AURORA | Circumstance surrounding the death of Elijah McClain’s is set to be investigated by a team of experts. The Aurora City Council formally stated its support for the scope of the investigation via resolution Monday night.
The body voted in favor unanimously.
The city’s new investigation will primarily examine city policies related to McClain’s arrest, including use of force by police officers and the use of ketamine by Aurora Fire Rescue paramedics. McClain was stopped by a trio of officers on Aug. 24, 2019 in the 1900 block of Billings Street after a passerby called 911 and described him as “sketchy.” Officers placed McClain, who was unarmed and never suspected of a crime, into a now-banned control hold that caused him to briefly faint. He went into cardiac arrest shortly thereafter and died at a hospital six days later.
While the entire panel hasn’t been decided upon, Jonathan Smith, executive director of the Washington Lawyers’ Committee for Civil Rights and Urban Affairs, will lead the investigative panel. He’s expected to begin investigating while the other members are chosen.
Council Member Allison Hiltz, who heads the three-member committee that gave initial approval to the investigation structure on July 16, said filling the slots on the panel has been tough given the specialties being sought and the desire to avoid all conflicts of interest. City staff decided against one leading expert on ketamine because they’ve lived in Denver for 20 years, Hiltz said. Now they’re looking for experts outside of the state.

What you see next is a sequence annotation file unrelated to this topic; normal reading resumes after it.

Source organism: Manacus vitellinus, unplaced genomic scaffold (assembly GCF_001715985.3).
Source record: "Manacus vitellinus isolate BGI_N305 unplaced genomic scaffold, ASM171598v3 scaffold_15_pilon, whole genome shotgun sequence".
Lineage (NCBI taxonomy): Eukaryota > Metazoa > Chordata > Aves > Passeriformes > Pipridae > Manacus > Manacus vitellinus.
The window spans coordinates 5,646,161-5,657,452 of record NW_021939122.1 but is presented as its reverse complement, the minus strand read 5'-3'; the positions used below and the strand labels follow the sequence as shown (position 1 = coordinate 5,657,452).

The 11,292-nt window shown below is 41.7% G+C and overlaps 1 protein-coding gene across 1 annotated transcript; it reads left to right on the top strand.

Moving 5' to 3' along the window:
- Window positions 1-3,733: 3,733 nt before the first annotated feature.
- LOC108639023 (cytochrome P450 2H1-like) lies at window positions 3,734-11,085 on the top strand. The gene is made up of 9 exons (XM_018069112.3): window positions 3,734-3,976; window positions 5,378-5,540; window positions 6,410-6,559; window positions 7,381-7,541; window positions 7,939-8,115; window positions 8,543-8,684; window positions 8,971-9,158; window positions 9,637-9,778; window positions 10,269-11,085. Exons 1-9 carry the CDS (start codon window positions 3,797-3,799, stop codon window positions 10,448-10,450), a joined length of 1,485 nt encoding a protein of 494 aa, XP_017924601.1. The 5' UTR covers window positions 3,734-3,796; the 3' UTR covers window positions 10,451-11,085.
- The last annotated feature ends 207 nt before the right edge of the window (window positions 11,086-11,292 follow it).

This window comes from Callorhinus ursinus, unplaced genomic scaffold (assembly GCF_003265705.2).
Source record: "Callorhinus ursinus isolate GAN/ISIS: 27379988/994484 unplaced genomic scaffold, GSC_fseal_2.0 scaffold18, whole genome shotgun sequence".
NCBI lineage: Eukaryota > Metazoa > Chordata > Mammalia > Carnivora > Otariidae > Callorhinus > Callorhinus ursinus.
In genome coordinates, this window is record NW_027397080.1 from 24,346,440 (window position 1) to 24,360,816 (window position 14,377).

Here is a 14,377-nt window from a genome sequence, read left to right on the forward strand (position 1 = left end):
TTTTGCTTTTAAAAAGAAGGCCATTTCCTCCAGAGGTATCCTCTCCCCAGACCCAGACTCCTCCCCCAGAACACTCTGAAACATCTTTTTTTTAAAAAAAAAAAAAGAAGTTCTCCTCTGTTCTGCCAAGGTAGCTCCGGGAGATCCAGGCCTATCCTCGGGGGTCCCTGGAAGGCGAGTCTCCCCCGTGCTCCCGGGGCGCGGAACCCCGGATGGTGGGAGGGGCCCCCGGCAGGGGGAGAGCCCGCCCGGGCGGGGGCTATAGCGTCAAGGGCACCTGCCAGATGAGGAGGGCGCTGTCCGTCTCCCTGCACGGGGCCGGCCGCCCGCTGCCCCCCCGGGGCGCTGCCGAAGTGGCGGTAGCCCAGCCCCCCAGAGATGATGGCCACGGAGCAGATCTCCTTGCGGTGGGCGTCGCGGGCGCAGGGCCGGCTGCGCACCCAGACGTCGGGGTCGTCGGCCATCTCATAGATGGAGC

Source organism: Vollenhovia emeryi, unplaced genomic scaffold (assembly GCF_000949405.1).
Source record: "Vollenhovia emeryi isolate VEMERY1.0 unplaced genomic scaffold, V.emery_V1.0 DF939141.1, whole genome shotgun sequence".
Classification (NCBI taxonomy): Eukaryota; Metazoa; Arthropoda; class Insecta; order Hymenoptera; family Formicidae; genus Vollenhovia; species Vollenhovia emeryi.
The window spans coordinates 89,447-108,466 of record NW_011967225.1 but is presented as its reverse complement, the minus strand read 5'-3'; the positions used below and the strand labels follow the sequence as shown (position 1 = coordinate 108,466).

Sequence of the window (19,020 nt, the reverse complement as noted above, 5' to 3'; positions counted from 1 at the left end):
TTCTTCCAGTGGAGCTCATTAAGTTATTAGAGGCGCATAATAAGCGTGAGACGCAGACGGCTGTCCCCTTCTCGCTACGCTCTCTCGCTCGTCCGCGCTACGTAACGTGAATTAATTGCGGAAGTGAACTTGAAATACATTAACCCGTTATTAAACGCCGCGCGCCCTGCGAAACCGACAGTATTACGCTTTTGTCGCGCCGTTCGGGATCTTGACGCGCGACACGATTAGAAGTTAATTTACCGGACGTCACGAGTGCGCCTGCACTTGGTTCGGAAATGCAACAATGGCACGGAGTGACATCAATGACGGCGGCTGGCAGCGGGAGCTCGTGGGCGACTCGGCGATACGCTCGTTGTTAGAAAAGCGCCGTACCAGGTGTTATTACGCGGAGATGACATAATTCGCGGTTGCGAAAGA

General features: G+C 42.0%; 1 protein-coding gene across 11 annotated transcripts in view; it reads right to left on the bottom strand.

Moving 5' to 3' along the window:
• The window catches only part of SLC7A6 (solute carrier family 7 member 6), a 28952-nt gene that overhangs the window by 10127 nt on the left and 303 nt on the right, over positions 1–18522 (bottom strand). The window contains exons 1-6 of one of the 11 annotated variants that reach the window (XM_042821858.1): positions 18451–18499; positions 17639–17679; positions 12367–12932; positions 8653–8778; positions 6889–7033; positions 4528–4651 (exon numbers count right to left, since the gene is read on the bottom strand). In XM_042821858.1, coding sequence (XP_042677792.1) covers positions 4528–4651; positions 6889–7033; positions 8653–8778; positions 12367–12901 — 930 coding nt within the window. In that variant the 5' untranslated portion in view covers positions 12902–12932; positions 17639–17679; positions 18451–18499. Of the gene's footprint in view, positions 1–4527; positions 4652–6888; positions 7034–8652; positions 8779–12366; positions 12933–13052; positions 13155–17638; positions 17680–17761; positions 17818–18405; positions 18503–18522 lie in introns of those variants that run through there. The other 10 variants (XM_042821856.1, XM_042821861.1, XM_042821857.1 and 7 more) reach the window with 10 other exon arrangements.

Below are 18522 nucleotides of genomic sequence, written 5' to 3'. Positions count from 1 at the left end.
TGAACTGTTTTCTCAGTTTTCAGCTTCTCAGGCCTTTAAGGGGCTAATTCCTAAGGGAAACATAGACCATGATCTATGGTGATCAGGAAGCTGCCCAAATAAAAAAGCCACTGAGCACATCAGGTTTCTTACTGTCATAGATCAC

Those investigators are expected to be brought forward to city council as Smith was.
Smith headed special litigation for the civil rights division of the U.S. Department of Justice for five years in the Obama Administration, according to a biography posted on his group’s website. He helped lead the probe into the civil investigation of the Ferguson, Missouri Police Department after the death of Michael Brown in August 2014.
There isn’t a formal timeline on when the investigation will be finished, but the city is hoping to direct Smith and the panel to work as expediently as possible.
The findings from the investigators will be made public when completed.
The FBI, state Attorney Genera’s office, and family of McClain are all conducting their own investigations, too.
— Staff Writer Quincy Snowdon contributed to this report